Things Our Friends Have Written On The Internet 2008 is a publication that's been dropping through letter boxes over the last few days.
Russell and I thought it would be interesting to take some stuff from the internet and print it in a newspaper format. Words as well as pictures. Like a Daily Me, but slower. When we discovered that most newspaper printers will let you do a short run on their press (this was exactly the same spec as the News Of The World) we decided to have some fun.
We only printed 1,000 and they're all individually hand numbered.
In this post I'd like to elaborate on the design of it and explain some things I learned during the process.
From the outset there were two things I wanted to avoid.
Firstly I wanted to avoid a pastiche of a newspaper, complete with a crossword and a weather section. I hate stuff like that.
Secondly I wanted to avoid looking it like a newspaper that a designer had been let loose on. Graphics every-fucking-where. Something you might see from a bad brand. There's one out at the moment from Lush that betrays the format. Horrible and ugly.
But I wanted to make use of the familiarity of the newspaper format and the vernacular.
It's notoriously hard to design something from a complete blank canvas. No house style, no corporate fonts, no brand colours, nothing. So I tried to make life easy for myself wherever possible. We call this reducing the enemies. To me this is what good design is about, reducing the enemies.
The brief was to be able to read it in bed without glasses on. So I wanted the type to biggish and nice and clear. No Ray Gun typography around here. You remember, readable.
I looked around for typographic styles I liked. In the ideal world it would be law that all books have to state what font they're set in on the inside cover. In reality this doesn't happen much. Much less than you imagine. Even design books don't say very often. I settled on Plantin because that's what Monocle use. 9 on 11. Simple, classic and reliable.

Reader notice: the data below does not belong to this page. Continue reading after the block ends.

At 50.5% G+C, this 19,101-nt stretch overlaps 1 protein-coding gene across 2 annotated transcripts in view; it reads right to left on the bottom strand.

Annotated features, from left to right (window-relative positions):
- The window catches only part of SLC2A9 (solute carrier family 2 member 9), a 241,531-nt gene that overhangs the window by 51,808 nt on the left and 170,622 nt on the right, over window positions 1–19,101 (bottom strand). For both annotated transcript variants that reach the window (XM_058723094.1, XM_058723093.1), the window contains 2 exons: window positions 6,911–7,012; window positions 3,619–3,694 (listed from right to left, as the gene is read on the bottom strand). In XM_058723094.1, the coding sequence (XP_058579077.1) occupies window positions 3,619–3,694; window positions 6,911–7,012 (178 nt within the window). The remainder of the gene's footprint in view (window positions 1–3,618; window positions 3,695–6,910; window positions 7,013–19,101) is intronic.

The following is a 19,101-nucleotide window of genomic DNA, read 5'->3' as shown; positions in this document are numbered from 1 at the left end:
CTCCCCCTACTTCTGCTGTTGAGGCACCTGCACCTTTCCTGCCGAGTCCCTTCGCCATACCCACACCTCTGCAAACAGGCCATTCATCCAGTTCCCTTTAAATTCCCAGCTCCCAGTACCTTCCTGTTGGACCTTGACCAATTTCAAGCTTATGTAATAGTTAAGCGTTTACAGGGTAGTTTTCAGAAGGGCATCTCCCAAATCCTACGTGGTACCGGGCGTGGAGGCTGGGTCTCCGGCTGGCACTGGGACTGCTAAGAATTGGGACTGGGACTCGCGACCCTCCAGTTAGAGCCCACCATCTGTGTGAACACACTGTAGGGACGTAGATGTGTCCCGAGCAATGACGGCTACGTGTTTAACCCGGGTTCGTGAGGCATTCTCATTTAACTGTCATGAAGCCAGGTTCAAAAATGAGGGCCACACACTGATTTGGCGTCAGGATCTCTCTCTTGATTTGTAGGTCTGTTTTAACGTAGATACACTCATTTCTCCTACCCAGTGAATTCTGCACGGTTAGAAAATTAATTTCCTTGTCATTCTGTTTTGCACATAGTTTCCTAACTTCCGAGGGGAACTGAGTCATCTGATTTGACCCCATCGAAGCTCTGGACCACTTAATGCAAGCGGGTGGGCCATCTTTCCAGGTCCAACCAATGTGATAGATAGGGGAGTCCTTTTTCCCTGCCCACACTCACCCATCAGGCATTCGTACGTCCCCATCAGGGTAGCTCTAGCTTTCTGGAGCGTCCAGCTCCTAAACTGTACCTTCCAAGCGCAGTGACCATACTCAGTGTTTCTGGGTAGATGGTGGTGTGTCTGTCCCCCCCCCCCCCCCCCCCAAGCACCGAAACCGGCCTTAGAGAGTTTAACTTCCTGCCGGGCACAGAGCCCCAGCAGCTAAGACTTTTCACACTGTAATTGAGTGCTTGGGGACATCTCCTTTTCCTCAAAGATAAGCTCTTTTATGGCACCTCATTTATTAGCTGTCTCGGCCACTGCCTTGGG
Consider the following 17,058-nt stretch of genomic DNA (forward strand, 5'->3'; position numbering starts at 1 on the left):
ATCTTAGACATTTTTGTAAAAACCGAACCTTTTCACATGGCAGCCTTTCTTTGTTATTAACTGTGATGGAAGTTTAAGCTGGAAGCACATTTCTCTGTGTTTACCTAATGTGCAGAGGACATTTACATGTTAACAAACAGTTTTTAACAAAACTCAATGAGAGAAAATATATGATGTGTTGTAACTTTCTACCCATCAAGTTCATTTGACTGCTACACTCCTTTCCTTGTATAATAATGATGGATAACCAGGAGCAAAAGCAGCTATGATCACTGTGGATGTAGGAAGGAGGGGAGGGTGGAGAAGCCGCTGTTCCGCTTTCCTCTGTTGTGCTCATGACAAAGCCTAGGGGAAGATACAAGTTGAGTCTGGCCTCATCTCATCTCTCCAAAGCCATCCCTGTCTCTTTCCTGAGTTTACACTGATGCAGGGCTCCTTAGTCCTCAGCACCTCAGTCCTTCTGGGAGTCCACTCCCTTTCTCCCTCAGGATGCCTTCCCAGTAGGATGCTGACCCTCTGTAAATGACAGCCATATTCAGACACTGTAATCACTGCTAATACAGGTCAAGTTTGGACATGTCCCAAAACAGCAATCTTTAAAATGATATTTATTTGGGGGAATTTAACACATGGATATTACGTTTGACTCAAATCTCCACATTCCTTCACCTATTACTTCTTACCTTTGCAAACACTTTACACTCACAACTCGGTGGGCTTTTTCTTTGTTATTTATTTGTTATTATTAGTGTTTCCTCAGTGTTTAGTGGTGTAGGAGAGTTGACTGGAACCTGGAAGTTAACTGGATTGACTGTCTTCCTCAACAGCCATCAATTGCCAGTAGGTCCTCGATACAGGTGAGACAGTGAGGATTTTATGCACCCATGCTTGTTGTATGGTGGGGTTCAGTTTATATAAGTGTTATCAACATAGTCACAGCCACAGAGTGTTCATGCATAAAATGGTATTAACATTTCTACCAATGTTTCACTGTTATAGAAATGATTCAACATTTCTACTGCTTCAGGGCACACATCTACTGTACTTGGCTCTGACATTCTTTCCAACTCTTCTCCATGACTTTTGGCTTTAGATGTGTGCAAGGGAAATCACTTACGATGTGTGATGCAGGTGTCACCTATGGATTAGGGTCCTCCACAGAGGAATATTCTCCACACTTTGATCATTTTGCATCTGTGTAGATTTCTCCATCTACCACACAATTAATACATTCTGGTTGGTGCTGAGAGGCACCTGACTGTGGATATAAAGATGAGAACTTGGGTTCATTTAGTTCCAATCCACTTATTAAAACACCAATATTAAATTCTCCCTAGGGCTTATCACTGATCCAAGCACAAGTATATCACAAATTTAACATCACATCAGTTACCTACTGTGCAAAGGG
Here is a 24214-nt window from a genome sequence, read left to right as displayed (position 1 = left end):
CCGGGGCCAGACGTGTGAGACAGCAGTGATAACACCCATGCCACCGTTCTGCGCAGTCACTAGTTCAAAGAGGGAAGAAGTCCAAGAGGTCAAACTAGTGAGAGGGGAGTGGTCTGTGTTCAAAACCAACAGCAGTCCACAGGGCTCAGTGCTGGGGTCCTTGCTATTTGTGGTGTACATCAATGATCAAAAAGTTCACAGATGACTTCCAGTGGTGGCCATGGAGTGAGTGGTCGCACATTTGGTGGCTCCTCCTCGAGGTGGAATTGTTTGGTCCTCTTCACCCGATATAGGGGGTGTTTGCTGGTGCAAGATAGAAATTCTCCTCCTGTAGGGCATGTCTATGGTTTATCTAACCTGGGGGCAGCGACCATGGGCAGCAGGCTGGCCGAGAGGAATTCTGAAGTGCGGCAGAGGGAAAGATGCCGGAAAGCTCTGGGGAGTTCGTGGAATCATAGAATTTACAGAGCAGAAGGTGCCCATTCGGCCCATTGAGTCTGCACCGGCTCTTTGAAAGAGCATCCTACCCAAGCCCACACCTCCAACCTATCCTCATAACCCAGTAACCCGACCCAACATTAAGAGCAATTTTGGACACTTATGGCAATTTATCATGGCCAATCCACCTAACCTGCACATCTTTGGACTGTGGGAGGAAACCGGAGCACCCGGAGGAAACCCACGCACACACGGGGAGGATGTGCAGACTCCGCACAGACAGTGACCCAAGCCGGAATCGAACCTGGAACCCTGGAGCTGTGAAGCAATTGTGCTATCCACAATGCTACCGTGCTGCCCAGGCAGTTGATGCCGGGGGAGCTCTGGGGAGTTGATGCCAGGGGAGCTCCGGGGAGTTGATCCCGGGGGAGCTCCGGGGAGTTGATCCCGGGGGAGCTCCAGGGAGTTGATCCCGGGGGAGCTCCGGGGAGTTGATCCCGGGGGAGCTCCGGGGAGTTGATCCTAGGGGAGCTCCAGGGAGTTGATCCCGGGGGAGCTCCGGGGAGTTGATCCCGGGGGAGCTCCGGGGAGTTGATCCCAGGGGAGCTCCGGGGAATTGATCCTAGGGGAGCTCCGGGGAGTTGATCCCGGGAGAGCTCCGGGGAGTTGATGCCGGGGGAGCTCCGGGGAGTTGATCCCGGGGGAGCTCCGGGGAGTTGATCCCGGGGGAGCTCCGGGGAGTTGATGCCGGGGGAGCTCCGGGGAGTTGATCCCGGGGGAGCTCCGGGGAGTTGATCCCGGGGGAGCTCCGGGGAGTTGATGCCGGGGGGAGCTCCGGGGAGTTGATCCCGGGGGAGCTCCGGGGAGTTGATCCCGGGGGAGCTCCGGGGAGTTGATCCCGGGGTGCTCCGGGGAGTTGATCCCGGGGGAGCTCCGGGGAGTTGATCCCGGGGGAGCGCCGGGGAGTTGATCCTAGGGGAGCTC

I chose a 5 column grid becuase that seems to be the grid used by most good looking European newspapers these days. Although I was tempted by Hayman and Scher's 6 column Khaleej Times.
I wanted one type style across the whole paper for body copy, but I wanted to have some fun with the headlines. On most of these I've tried to add a little typographic humour or cute reference (which is kind of why I chose Monocle's Plantin for the body copy).
For example the headline for Mad Men: Pitch Perfect is set in Futura because that was one of the only fonts around at the time the series was set. (Remember the furore last year when it was pointed out that most of the fonts used in the programme wouldn't have existed at the time?). I set the headline for Matt Jones' article in the Dopplr font, and so on.
The cover is set in Gotham, because that was the font used throughout the Obama campaign and obviously the font of last year. It's in 96pt becuase that was the super size the NYT used when Obama got elected. It folds over to be read as two halves because Russell was speaking at a Guardian conference and I thought it would look cool if he held up the Written On The Internet 2008 half.
I very quickly realised how important ads are to a newspaper. And not just for monetary reasons. They usefully fill all those awkward little spaces where there's no text. Without them the document feels dull and lifeless. Unpunctuated like a copy of Ulysses. Too much text. A lot of the posts had pictures, but where they didn't we used pictures from Flickr or just white space. Again I wanted it to be like a newspaper, without pastiching a newspaper.